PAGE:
Will Florida be the next state to enact a comprehensive consumer privacy law? It sure is starting to look like a viable possibility.  With the California Consumer Privacy Act (“CCPA”) in full effect, and the recent enactment of Virginia’s Consumer Data Protection Act (“CDPA”), there has been a flurry of state privacy legislative proposals since the start of 2021, with Florida leading the way.  Backed by Governor Ron DeSantis,   Florida House Bill 969 (HB 969) would create new obligations for covered businesses and greatly expand consumers’ rights concerning their personal information, such as a right to notice about a business’s data collection and selling practices.

Florida’s HB 969 was originally introduced in February (a full overview of the initial bill is available here), and has continued to move swiftly through the legislative process. On April 21, the a slightly revised version of the bill passed the Florida House of Representatives by a 118 – 1 vote, expanding the scope of the private cause of action, changing the effective date and modifying the scope of companies subject to the law.

Here are the key changes made to HB 969 since originally introduced:

Significantly, and similar to the California Consumer Privacy Act (CCPA), HB 969 would establish a private cause of action for consumers affected by a data breach involving certain personal information when reasonable safeguards were not in place to protect that information. More expansive than the CCPA, however, a private cause of action would now also be available to consumers for a company’s failure to comply with deletion, opt-out and correction requests.  Conversely, Virginia’s CDPA lacks a private cause of action in its entirety, and the state’s attorney general has exclusive enforcement authority.

Second, if passed, HB 969 would go into effect on July 1, 2022 – instead of the originally proposed January 1, 2022.  And finally, initially, HB 969 stated that the law would apply to for profit businesses that conduct business in Florida, collect personal information about consumers, and satisfy at least one of the following threshold requirements:

  1. The business has global annual gross revenues over $25 million (adjusted to reflect any increase in the consumer price index); or
  2. The business annually buys, receives for the business’s commercial purposes, sells, or shares for commercial purposes the personal information of at least 50,000 consumers, households, or devices; or
  3. The business derives at least half of its global annual revenues from selling or sharing personal information about consumers.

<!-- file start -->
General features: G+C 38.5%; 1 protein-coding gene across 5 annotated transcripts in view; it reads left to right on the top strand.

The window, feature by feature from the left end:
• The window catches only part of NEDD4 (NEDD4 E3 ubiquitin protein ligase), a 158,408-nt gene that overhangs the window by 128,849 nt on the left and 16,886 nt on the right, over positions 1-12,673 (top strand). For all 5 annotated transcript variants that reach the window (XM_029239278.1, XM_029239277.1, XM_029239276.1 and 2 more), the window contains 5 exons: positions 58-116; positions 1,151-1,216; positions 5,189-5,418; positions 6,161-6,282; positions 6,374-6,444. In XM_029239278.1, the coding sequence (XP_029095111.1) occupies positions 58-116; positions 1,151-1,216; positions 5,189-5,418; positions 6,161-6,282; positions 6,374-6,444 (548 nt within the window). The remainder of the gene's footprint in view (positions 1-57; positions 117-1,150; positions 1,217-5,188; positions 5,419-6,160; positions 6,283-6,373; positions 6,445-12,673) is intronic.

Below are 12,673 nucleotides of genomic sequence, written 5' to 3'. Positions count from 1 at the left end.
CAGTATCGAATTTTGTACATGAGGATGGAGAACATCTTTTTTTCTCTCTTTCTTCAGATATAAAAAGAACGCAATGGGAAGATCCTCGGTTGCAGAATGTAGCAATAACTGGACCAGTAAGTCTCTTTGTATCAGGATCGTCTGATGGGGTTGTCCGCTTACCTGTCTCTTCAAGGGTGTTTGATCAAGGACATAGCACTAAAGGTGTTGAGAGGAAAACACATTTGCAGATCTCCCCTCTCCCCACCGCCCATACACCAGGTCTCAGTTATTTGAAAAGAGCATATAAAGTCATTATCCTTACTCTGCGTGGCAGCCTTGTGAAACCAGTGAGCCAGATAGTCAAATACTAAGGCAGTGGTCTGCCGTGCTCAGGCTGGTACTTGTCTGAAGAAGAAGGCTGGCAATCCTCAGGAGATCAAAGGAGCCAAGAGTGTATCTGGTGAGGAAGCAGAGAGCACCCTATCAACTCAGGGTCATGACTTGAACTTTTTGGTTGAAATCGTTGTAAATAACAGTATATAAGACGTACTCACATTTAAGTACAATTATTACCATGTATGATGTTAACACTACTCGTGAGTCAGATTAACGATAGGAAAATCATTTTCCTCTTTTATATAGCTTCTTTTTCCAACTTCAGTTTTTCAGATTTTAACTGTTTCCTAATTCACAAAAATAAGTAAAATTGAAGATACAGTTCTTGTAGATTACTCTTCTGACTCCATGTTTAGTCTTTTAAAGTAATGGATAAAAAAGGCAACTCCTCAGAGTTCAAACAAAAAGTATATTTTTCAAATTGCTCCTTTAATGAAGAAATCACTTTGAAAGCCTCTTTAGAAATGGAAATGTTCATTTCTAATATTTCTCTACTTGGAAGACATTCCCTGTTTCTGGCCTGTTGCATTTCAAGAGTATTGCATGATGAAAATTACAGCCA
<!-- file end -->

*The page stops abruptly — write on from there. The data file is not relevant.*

Instead, HB 969 now stipulates that the law would only apply to for profit businesses that satisfy at least two the above threshold requirements.  In addition, the revised bill increased the annual gross revenues threshold from over $25 million to over $50 million.

Florida seems to be leading the way as the next state  poised to enact a consumer privacy law, but it is not alone.  The International Association of Privacy Professionals (IAPP) has observed, “State-Level momentum for comprehensive privacy bills is at an all-time high.” The IAPP maintains a map of state consumer privacy legislative activity, with in-depth analysis comparing key provisions. There are currently at least 14 states with consumer privacy bills undergoing the legislative process, and several other states where bills were introduced but died in committee or were postponed.  One key state to keep an eye on is Washington. For three consecutive years, the Washington state legislature has introduced versions of the WPA. In 2019, the bill failed in the Assembly. In 2020, the Assembly passed an amended version of the bill, but the two chambers failed to reach a compromise regarding enforcement provisions. Currently in cross committee, the WPA would impose GDPR-like requirements on businesses that collect personal information related to Washington residents. In addition to requirements for notice and consumer rights such as access, deletion, and rectification, the WPA would impose restrictions on use of automatic profiling and facial recognition.

States across the country are contemplating ways to enhance their data privacy and security protections. Organizations, regardless of their location, should be assessing and reviewing their data collection activities, building robust data protection programs, and investing in written information security programs.